In an age of instant gratification and impatience, especially when signing up up for a new service or app, there’s no time to read all the terms and conditions we claim we have agreed to. Companies are becoming increasingly aware of the negligence users have when ticking off the ‘I accept’ and ‘I have read’ boxes. It is for this reason that privacy policies are becoming more user-friendly and easy to read, the approach recently taken up by Snap Inc.
Snapchat’s policies have evolved over the years, but it is important to see where it all began. In 2015, their terms of service stated that by using the app,
“you grant Snapchat a world-wide, perpetual, royalty-free, sublicensable, and transferable license to host, store, use, display, reproduce, modify, adapt, edit, publish, create derivative works from, publicly perform, broadcast, distribute, syndicate, promote, exhibit, and publicly display that content in any form and in any and all media or distribution methods” — Secure Market Watch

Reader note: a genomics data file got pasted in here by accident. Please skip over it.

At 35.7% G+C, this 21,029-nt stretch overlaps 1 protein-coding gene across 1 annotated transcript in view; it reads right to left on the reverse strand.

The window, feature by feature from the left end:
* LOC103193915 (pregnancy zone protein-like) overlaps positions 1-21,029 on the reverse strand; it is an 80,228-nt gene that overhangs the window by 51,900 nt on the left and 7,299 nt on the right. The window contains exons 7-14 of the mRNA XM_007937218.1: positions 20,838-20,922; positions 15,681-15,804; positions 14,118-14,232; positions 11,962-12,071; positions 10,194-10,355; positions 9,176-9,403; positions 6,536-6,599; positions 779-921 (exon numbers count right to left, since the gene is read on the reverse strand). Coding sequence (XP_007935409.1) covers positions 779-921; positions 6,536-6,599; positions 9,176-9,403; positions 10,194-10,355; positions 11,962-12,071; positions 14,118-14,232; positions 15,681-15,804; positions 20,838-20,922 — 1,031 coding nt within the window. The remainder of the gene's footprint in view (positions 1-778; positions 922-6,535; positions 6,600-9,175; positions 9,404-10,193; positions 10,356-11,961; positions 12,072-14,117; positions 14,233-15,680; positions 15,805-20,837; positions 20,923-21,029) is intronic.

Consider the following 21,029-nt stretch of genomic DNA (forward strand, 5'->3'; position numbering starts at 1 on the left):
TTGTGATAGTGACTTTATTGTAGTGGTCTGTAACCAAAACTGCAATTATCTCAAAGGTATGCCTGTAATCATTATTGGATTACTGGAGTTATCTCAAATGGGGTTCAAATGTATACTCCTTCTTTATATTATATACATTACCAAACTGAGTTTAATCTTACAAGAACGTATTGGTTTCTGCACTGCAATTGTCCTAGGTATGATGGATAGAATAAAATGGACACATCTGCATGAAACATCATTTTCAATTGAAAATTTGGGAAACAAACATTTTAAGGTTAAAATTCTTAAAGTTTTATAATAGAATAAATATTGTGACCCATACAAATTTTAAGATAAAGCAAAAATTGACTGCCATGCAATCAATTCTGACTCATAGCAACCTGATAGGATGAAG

Snapchat faced investigation by the Federal Trade Commission in 2017 for not having upheld their promise of privacy and security. A few examples can be found in an article written by Information Week, which highlights troublesome scenarios wherein personal privacy is compromised.
The aforementioned data, as well as all photos and videos, are stored on the Snapchat servers. Don’t be fooled. Should there ever be a hack, all of that data is free for the world, and there is nothing you can do about it.
All in all, the cost of sending photos and videos with the illusion of self-destruction comes at a hefty price. Your data shared on the app is in the hands of Snap Inc. You have given full permission for them to do with it as they please. Is it worth it?